Overcoming Fear: How I Almost Cried At My Bachelor Party

Over the years, I’ve taken some calculated business risks that usually turned out okay. So you’d think I’d have some good strategies for overcoming fear. But I never anticipated how my idiot friends would surprise me on my bachelor party.

On the day of my party, my best man convinced me we were going golfing. We were in Las Vegas. And if you’ve never been, there is a nice golf course a few miles south of the strip, in front of a small airport. And it wasn’t until we drove past the golf course that I realized there would be no golf…

“Just kidding. We’re going sky diving.”

My friends didn’t seem the least bit concerned that I had a fear of heights. Or that the absolute last thing I ever wanted to do IN MY LIFE was jump out of a perfectly good airplane.

overcoming fear

The Truth About Skydiving (And Overcoming Fear)

Now if you’ve never entered a skydiving facility before, the first thing you do is watch some terrible video that tells you literally, the top 10 ways you will most likely die. Then they make you get on a table, lift your legs to your chest and pretend you’re falling. That’s it. That’s the whole training. A video and a leg exercise.

Then the skydiving place makes you sign a waiver, which once again assures you that your parachute will probably fail and you will plummet 18,000 feet to your doom. All of which filled my mind with horrific imaginings of how my beautiful bride would be left alone, crying at the alter.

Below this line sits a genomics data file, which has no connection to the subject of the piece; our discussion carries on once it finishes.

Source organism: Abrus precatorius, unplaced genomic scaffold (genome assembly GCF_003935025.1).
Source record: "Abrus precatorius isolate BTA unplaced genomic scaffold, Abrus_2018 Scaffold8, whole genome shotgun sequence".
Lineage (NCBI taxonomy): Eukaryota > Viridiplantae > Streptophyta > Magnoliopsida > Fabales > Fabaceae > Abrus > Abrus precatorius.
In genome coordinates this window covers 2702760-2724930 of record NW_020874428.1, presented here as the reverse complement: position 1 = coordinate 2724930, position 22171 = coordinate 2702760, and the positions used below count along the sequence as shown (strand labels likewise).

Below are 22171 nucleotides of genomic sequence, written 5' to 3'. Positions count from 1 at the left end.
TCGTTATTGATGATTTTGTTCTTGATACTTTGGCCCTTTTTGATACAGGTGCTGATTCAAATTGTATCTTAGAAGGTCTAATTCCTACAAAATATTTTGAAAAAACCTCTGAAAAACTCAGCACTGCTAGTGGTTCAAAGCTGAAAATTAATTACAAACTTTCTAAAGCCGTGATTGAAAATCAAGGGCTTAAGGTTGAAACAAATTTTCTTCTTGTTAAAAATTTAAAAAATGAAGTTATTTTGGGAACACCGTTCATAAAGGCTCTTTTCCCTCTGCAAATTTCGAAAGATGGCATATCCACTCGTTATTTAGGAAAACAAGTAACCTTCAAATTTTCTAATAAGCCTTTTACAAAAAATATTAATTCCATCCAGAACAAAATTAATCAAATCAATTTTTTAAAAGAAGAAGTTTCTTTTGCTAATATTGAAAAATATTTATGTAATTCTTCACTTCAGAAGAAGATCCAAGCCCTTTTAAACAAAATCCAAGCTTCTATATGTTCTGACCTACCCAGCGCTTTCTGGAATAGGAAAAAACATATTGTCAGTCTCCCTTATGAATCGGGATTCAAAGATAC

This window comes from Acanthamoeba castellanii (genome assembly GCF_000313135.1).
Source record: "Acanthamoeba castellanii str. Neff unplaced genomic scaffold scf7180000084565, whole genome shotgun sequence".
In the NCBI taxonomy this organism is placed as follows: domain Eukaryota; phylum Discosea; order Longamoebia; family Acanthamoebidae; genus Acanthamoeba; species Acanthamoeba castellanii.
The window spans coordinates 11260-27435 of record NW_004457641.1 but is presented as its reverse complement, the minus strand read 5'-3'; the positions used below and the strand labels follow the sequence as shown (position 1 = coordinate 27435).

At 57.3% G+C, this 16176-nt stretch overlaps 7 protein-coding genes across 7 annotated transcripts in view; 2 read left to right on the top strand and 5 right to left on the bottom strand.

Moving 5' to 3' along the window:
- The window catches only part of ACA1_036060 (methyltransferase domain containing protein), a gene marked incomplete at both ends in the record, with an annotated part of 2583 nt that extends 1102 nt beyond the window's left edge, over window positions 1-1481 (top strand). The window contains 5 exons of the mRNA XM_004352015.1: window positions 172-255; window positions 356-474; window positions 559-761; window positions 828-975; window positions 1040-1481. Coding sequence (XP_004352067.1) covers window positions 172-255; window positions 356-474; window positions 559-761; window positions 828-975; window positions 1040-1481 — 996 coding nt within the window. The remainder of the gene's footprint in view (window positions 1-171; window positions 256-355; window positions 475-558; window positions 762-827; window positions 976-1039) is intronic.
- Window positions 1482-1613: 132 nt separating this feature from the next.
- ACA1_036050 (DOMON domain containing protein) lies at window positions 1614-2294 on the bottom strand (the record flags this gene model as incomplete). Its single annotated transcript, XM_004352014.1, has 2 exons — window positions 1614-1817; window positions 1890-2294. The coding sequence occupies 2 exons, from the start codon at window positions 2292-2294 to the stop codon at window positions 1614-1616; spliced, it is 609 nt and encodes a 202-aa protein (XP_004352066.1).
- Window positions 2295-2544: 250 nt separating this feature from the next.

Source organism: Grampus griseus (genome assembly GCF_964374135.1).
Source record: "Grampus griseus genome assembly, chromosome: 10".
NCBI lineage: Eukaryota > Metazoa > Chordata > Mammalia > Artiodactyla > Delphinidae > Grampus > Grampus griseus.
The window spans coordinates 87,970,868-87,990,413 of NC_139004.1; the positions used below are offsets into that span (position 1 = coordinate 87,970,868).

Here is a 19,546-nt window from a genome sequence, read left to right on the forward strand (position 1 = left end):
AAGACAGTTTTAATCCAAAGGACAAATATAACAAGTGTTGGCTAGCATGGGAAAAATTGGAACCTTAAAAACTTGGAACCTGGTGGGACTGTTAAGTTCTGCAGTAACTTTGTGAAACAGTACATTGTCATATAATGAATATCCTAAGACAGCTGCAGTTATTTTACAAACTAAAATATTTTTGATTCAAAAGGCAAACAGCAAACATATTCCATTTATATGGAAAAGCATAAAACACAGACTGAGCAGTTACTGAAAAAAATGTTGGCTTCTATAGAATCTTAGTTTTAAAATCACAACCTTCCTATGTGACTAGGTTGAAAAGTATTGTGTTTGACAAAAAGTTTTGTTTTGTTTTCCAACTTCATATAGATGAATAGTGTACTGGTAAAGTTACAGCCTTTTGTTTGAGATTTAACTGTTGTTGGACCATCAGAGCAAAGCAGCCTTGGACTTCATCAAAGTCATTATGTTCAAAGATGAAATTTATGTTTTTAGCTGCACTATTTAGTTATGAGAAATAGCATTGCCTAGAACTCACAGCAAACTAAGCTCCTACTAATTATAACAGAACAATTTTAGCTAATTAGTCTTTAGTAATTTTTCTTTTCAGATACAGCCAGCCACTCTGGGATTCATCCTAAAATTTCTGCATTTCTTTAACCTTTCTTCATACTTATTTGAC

At this point, I was pissed. Any strategy for overcoming fear was replaced by an irrepressible desire to punch my best man in his stupid, idiot face. And while the memory is still a little fuzzy, I remember YELLING within earshot of a dozen other prospective skydivers.


Another buddy sort of pushed me outside and assured me that he also thought the idea of falling from an airplane was stupid. He said that him and I should just go back inside and wait it out.

But back inside, he was like: “Just kidding.”

Think about it. Those guys had months and months to mentally prepare for the jump. And I had like fifteen minutes to decide. At that moment, I had two choices:

— I could wait on the sidelines and miss out on a life changing, memorable experience.

— I could DECIDE to overcome fear and go for it.

The skydiving facility had already pegged me as “the terrified wimp” so when I turned in my fully executed waiver, they put me in tandem with the ex-special forces guy named Demetrius who I’m sure could pass as Jason Statham’s stunt double.

“Do not worry. I will not let you die today.”

Next thing you know we are 18,000 feet above the earth and Demetrius is telling me to put my legs out the door. Before I had a chance to protest, I was free falling.


Free falling to the earth (at approximately 120 miles per hour), I realized  three important lessons about overcoming fear:

1. Once you “go for it” crying and complaining (and screaming) is not going to help.

2. Time is limited. So find some way to enjoy the process.

3. When you achieve the goal, you wonder why you waited.

I would love to tell you that some aspect of my life profoundly changed that day. But I mostly realized that my friends are jerks who cannot be trusted. The good news is, there are more dude trips in our future and I’m already thinking up ways I can trick help my friends find new strategies for overcoming fear.

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